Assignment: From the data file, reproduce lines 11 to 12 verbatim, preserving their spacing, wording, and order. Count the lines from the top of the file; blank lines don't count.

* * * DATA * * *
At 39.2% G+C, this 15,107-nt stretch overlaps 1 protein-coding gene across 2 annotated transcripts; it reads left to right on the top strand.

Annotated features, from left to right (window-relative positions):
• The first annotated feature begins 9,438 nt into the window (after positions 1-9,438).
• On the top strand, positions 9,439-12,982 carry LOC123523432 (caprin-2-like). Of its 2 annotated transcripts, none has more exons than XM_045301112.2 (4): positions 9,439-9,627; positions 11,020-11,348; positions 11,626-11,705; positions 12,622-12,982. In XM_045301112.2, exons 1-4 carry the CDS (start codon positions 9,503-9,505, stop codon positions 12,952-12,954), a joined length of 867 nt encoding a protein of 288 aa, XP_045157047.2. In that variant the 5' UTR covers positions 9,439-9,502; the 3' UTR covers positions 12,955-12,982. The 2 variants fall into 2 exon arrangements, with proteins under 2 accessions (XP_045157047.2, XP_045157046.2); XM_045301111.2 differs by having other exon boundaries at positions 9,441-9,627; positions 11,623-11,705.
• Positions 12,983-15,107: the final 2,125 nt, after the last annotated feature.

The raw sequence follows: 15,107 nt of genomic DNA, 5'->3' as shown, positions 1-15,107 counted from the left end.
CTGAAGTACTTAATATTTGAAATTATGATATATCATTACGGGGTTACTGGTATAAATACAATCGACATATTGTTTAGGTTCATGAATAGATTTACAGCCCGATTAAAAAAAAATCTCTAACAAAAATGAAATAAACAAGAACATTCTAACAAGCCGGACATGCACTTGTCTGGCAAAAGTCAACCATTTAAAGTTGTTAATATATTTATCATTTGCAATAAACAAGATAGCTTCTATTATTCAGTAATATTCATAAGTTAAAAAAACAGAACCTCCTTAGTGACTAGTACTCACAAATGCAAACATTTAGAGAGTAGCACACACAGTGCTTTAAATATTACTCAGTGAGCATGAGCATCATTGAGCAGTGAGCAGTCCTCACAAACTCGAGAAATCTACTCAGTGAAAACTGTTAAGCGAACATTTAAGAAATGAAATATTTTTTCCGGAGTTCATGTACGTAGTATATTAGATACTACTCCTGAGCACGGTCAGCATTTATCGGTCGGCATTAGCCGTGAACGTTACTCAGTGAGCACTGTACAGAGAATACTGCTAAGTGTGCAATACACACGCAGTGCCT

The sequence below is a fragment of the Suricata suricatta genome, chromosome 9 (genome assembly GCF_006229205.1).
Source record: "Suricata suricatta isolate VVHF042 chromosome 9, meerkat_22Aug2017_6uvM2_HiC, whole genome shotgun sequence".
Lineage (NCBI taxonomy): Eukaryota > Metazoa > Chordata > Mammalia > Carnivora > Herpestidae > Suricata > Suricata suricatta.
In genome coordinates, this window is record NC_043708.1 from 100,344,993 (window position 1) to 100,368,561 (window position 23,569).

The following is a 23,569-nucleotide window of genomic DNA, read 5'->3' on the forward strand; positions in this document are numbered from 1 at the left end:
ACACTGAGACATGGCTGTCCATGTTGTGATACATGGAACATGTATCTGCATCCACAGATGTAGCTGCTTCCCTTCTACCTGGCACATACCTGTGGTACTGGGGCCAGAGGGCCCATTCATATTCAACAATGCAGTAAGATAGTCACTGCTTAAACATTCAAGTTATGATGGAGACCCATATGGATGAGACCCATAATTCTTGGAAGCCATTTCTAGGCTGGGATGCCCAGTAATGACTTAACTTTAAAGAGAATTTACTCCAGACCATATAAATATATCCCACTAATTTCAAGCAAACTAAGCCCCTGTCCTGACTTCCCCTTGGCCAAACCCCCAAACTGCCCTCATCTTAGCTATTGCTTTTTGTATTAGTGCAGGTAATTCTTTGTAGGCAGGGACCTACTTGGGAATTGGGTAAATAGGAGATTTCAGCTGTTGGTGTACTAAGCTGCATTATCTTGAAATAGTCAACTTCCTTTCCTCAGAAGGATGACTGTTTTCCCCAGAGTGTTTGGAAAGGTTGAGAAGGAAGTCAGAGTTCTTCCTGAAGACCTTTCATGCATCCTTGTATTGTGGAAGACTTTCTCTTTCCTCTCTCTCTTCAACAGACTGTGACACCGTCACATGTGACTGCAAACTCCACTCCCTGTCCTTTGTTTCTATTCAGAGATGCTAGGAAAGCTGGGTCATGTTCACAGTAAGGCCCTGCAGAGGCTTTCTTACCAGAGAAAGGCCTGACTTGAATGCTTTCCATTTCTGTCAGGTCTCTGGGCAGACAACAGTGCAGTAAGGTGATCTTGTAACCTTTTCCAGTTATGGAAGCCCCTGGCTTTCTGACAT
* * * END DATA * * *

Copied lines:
In genome coordinates, this window is record NC_043708.1 from 100,344,993 (window position 1) to 100,368,561 (window position 23,569).

The following is a 23,569-nucleotide window of genomic DNA, read 5'->3' on the forward strand; positions in this document are numbered from 1 at the left end: